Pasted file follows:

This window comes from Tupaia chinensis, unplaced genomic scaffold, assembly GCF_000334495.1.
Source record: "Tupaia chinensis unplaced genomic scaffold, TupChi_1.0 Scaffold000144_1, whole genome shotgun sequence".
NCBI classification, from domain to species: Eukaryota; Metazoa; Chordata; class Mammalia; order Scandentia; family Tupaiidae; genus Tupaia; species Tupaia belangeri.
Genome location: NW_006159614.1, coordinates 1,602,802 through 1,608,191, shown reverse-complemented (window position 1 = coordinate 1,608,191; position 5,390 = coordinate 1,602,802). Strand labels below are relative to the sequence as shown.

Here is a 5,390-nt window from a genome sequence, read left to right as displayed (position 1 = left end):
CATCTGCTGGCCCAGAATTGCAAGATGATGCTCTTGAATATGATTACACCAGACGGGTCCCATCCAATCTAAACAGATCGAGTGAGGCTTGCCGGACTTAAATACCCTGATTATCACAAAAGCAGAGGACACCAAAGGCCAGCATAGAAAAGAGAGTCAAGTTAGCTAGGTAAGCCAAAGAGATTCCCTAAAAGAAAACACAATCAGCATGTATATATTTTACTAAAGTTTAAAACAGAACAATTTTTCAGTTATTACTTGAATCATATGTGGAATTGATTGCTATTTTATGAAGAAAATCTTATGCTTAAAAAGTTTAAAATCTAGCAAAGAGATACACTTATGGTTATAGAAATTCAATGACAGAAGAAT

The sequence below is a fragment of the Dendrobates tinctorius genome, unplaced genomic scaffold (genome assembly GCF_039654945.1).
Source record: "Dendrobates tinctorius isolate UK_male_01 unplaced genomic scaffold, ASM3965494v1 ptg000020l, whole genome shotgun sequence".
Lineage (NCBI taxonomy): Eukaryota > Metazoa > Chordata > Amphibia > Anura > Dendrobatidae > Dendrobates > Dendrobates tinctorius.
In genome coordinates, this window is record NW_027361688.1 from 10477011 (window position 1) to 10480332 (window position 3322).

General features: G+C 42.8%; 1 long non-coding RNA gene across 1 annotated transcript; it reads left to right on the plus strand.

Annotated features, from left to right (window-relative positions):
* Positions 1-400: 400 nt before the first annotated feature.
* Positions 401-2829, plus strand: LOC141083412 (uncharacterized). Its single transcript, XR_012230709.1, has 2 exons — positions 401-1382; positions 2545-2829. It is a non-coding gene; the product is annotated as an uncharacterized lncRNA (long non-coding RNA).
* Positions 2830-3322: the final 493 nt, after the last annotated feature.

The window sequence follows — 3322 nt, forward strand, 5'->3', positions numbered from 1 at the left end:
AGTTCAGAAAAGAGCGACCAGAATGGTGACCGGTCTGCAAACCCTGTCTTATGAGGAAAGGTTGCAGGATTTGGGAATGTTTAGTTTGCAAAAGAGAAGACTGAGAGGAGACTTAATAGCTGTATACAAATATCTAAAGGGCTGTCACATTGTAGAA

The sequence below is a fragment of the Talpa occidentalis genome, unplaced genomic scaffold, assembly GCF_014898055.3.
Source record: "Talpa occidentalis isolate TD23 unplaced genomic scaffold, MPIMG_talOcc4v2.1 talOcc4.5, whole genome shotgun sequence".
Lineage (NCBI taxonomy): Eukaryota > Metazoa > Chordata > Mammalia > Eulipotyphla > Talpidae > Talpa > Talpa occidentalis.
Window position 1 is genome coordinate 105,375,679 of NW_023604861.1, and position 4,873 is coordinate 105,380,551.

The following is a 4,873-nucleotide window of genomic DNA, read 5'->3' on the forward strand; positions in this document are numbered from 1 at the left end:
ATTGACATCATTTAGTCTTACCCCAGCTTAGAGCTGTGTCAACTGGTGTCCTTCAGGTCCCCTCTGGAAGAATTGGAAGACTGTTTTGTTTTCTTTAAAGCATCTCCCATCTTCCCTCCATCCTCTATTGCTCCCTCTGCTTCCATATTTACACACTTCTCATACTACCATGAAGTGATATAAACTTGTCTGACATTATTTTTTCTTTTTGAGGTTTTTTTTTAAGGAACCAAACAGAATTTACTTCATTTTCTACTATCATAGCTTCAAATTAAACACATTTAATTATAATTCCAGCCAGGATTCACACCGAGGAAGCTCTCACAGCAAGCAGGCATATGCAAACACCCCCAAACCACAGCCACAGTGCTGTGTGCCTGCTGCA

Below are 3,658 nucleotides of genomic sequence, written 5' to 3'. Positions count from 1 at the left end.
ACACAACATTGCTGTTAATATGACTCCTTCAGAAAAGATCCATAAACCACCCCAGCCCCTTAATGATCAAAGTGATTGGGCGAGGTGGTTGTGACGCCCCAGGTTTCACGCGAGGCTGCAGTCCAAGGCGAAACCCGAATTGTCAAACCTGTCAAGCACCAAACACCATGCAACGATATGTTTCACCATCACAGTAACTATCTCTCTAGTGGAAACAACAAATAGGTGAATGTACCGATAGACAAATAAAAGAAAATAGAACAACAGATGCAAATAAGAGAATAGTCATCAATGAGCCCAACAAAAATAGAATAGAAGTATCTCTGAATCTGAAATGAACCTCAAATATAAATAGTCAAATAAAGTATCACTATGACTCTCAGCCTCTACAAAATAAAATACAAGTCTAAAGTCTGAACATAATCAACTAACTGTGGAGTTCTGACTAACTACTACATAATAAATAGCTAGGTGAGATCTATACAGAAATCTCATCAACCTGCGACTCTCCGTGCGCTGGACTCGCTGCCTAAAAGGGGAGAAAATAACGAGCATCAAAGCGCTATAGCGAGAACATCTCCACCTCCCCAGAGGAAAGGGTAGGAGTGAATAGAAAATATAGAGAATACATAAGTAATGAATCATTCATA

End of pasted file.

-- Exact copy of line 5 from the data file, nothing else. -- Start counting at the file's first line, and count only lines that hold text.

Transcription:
Here is a 5,390-nt window from a genome sequence, read left to right as displayed (position 1 = left end):